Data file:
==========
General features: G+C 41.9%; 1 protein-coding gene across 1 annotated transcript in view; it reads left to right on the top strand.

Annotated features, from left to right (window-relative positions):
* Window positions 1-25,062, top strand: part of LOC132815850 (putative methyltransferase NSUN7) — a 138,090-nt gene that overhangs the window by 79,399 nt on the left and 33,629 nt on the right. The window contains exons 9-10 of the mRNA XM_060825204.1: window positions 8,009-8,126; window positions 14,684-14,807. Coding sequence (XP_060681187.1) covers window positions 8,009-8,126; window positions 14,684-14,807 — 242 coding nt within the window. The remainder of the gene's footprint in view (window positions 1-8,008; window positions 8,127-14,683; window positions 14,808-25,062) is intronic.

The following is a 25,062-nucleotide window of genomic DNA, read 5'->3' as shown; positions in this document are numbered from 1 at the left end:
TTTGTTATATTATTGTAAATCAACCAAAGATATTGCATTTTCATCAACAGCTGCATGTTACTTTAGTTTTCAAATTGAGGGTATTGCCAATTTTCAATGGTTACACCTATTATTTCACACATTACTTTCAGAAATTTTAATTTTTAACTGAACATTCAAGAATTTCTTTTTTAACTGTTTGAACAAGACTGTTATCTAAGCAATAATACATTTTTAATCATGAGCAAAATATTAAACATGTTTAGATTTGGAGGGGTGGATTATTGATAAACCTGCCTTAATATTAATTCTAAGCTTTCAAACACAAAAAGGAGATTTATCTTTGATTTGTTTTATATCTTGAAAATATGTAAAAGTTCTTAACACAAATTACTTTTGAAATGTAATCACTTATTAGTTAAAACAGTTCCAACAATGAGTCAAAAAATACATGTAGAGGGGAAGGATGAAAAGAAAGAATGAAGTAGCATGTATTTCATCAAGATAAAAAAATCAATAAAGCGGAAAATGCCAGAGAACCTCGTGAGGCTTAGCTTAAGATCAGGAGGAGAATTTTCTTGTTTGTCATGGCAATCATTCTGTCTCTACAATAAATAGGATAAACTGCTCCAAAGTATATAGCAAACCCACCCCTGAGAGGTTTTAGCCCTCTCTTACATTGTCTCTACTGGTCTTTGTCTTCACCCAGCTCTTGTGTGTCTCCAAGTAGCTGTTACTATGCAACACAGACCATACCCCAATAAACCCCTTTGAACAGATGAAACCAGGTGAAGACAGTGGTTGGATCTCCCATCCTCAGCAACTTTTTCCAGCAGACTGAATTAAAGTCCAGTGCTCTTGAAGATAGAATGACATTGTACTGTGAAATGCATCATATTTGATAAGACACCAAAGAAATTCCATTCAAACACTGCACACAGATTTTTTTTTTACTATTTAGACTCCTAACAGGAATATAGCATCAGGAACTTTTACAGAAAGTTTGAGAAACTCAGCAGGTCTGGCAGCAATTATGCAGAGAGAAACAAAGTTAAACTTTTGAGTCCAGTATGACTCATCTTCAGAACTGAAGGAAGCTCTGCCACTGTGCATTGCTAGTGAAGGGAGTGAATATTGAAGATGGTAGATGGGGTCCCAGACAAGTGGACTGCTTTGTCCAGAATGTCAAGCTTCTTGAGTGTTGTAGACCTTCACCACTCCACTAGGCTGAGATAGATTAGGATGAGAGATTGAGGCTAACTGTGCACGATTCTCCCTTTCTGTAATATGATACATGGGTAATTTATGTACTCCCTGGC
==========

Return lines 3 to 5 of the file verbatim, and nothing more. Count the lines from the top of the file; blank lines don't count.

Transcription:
* Window positions 1-25,062, top strand: part of LOC132815850 (putative methyltransferase NSUN7) — a 138,090-nt gene that overhangs the window by 79,399 nt on the left and 33,629 nt on the right. The window contains exons 9-10 of the mRNA XM_060825204.1: window positions 8,009-8,126; window positions 14,684-14,807. Coding sequence (XP_060681187.1) covers window positions 8,009-8,126; window positions 14,684-14,807 — 242 coding nt within the window. The remainder of the gene's footprint in view (window positions 1-8,008; window positions 8,127-14,683; window positions 14,808-25,062) is intronic.

The following is a 25,062-nucleotide window of genomic DNA, read 5'->3' as shown; positions in this document are numbered from 1 at the left end:
TTTGTTATATTATTGTAAATCAACCAAAGATATTGCATTTTCATCAACAGCTGCATGTTACTTTAGTTTTCAAATTGAGGGTATTGCCAATTTTCAATGGTTACACCTATTATTTCACACATTACTTTCAGAAATTTTAATTTTTAACTGAACATTCAAGAATTTCTTTTTTAACTGTTTGAACAAGACTGTTATCTAAGCAATAATACATTTTTAATCATGAGCAAAATATTAAACATGTTTAGATTTGGAGGGGTGGATTATTGATAAACCTGCCTTAATATTAATTCTAAGCTTTCAAACACAAAAAGGAGATTTATCTTTGATTTGTTTTATATCTTGAAAATATGTAAAAGTTCTTAACACAAATTACTTTTGAAATGTAATCACTTATTAGTTAAAACAGTTCCAACAATGAGTCAAAAAATACATGTAGAGGGGAAGGATGAAAAGAAAGAATGAAGTAGCATGTATTTCATCAAGATAAAAAAATCAATAAAGCGGAAAATGCCAGAGAACCTCGTGAGGCTTAGCTTAAGATCAGGAGGAGAATTTTCTTGTTTGTCATGGCAATCATTCTGTCTCTACAATAAATAGGATAAACTGCTCCAAAGTATATAGCAAACCCACCCCTGAGAGGTTTTAGCCCTCTCTTACATTGTCTCTACTGGTCTTTGTCTTCACCCAGCTCTTGTGTGTCTCCAAGTAGCTGTTACTATGCAACACAGACCATACCCCAATAAACCCCTTTGAACAGATGAAACCAGGTGAAGACAGTGGTTGGATCTCCCATCCTCAGCAACTTTTTCCAGCAGACTGAATTAAAGTCCAGTGCTCTTGAAGATAGAATGACATTGTACTGTGAAATGCATCATATTTGATAAGACACCAAAGAAATTCCATTCAAACACTGCACACAGATTTTTTTTTTACTATTTAGACTCCTAACAGGAATATAGCATCAGGAACTTTTACAGAAAGTTTGAGAAACTCAGCAGGTCTGGCAGCAATTATGCAGAGAGAAACAAAGTTAAACTTTTGAGTCCAGTATGACTCATCTTCAGAACTGAAGGAAGCTCTGCCACTGTGCATTGCTAGTGAAGGGAGTGAATATTGAAGATGGTAGATGGGGTCCCAGACAAGTGGACTGCTTTGTCCAGAATGTCAAGCTTCTTGAGTGTTGTAGACCTTCACCACTCCACTAGGCTGAGATAGATTAGGATGAGAGATTGAGGCTAACTGTGCACGATTCTCCCTTTCTGTAATATGATACATGGGTAATTTATGTACTCCCTGGC